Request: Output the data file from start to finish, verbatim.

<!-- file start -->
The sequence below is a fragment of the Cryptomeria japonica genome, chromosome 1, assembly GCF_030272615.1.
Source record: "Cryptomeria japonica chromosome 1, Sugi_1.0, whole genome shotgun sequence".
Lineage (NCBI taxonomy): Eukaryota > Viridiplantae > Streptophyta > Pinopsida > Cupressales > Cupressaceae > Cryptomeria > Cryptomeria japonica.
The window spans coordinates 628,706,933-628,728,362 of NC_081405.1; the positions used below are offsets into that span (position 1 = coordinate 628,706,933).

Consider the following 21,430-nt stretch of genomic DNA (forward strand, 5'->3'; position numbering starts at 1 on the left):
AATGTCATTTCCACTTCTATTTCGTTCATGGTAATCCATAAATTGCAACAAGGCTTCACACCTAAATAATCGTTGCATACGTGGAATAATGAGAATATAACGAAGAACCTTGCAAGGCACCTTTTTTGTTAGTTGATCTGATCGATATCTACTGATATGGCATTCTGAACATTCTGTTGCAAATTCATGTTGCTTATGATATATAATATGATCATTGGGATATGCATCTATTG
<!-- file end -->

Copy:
The sequence below is a fragment of the Cryptomeria japonica genome, chromosome 1, assembly GCF_030272615.1.
Source record: "Cryptomeria japonica chromosome 1, Sugi_1.0, whole genome shotgun sequence".
Lineage (NCBI taxonomy): Eukaryota > Viridiplantae > Streptophyta > Pinopsida > Cupressales > Cupressaceae > Cryptomeria > Cryptomeria japonica.
The window spans coordinates 628,706,933-628,728,362 of NC_081405.1; the positions used below are offsets into that span (position 1 = coordinate 628,706,933).

Consider the following 21,430-nt stretch of genomic DNA (forward strand, 5'->3'; position numbering starts at 1 on the left):
AATGTCATTTCCACTTCTATTTCGTTCATGGTAATCCATAAATTGCAACAAGGCTTCACACCTAAATAATCGTTGCATACGTGGAATAATGAGAATATAACGAAGAACCTTGCAAGGCACCTTTTTTGTTAGTTGATCTGATCGATATCTACTGATATGGCATTCTGAACATTCTGTTGCAAATTCATGTTGCTTATGATATATAATATGATCATTGGGATATGCATCTATTG